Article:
I would point out too that there is this idealized vision of ardent capitalists who insist that incorporated within the free-markets principals of capitalism is a control measure called “the invisible hand”. It is deeply held by some that the invisible hand of the free-market will prevent excessive greed by those humans who practice these principles. Ideally, competition between producers and providers of goods and services would ultimately work to benefit socially desirable ends, even though their goals were not intended for this purpose.
This might have made sense to Wealth of Nations author Adam Smith and men of commerce back in the 18th century, thinking as they might that honorable people would always dominate the ranks of those in commercial enterprises. But in today’s world of multinational corporations and banks “too big to fail”, the invisible hand of the free markets is often found stuffed in the pockets of trusting but gullible investors and most consumers while making monetary deposits in the campaign coffers of willing politicians. When “honorable” men and women in the corporate world do condemn such practices today, most it seems usually do so after the fact and with only ineffectual reprimands against those who have been caught.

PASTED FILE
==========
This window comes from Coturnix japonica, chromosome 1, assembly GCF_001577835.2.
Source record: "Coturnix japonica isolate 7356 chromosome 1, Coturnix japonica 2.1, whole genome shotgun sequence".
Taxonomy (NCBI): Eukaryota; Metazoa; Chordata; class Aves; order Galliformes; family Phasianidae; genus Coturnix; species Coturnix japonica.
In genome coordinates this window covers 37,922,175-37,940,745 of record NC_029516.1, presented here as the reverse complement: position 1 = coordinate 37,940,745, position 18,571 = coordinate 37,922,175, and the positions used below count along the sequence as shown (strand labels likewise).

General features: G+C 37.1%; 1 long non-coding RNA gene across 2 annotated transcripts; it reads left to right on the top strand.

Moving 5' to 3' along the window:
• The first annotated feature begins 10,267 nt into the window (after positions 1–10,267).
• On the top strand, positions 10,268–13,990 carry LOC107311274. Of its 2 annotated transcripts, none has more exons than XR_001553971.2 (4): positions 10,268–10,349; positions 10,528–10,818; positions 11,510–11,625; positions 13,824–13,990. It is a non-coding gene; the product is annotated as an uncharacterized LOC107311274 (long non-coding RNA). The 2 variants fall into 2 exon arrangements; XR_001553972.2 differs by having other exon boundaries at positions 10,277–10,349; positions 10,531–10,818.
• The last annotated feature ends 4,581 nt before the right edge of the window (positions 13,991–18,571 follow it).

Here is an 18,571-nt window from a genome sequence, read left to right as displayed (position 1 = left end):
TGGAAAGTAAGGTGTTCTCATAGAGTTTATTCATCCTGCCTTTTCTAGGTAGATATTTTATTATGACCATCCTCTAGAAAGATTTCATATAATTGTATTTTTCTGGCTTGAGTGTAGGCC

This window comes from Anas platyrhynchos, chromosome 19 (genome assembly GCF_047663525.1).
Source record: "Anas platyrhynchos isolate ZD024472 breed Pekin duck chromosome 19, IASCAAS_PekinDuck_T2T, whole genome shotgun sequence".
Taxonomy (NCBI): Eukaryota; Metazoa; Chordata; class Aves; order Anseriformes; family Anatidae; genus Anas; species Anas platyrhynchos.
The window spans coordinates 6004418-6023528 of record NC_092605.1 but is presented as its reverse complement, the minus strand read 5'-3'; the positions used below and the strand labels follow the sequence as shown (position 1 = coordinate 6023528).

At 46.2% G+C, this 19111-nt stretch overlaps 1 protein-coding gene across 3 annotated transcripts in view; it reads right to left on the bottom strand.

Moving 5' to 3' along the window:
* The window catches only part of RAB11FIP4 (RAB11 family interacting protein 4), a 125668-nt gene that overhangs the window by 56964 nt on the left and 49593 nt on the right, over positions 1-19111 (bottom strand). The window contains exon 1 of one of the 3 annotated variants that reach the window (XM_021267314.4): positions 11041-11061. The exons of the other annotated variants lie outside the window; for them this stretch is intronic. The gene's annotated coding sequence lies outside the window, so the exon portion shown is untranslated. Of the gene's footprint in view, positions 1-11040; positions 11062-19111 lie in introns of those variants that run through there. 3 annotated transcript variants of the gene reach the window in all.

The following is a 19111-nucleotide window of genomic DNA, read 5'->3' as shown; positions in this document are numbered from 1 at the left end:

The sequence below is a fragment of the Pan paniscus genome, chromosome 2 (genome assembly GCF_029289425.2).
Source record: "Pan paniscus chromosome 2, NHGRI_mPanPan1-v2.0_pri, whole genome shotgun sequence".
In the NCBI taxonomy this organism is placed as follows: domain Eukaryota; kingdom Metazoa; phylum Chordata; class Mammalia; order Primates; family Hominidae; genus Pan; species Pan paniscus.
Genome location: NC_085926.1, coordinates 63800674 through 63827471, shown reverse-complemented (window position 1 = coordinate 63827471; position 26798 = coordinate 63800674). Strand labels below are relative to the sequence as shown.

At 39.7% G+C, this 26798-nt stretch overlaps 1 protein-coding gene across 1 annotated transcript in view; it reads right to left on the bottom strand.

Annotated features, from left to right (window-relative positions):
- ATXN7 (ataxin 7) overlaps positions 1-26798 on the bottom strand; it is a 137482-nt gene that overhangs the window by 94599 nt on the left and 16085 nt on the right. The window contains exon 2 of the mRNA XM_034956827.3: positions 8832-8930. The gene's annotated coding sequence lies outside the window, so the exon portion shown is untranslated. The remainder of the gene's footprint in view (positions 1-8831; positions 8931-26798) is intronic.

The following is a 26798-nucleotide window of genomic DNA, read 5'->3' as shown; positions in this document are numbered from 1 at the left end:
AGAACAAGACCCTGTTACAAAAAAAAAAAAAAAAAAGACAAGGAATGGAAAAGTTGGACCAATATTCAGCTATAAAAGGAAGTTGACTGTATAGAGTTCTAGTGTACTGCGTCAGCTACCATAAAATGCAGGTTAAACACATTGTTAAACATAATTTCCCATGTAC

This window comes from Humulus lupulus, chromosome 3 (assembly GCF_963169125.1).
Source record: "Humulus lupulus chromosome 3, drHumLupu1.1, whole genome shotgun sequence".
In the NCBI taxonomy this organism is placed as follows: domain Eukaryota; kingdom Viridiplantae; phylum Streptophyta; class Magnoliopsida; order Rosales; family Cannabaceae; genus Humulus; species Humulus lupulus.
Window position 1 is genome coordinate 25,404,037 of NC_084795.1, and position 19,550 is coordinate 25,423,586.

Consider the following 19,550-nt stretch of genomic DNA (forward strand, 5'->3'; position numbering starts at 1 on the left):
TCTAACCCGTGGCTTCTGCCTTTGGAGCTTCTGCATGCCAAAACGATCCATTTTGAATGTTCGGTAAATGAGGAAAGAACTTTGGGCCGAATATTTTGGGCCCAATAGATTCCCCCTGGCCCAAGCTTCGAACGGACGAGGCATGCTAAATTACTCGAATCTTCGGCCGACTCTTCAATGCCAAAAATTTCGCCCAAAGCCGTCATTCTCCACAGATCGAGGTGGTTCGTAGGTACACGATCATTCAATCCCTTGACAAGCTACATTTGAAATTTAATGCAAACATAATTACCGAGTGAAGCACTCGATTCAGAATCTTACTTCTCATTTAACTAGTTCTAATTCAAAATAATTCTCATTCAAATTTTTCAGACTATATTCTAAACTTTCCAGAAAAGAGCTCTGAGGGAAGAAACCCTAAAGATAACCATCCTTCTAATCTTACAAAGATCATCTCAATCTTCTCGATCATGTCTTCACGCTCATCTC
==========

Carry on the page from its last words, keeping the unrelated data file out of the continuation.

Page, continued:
What seems to be lost on this letter-to-the-editor writer, or what he’s willing to ignore, is that the wealthy already have a greater say in how government runs and how it does so to the advantage of the privileged one-percent. Their people in the Supreme Court have already allowed money to serve as free speech’s equal following their decision in Citizens United vs. FEC and behind closed doors there exists the American Legislative Exchange Council (ALEC), the corporate-funded entity that works to “hand state legislators the changes to the law they desire that directly benefit their bottom line.”
The value of a true meritocracy has been lost on those died-in-the-wool defenders of capitalism. Crony capitalism has served as a substitute for those who truly have the skills and talent to run government where it ably serves all of its citizens. The norm we’re left with are those political office holders and corporate lobbyists who interchangeably go from public sector jobs to private sector positions and back again, making the rules that we all have to live by while they become independently wealthy and secure from legal persecution.
In a corporate version of meritocracy the only criteria to advance and distinguish yourself is to acquire more wealth than the fellow in front and back of you. Your major skill asset is your ability to keep pace with this goal lest you get overrun from behind.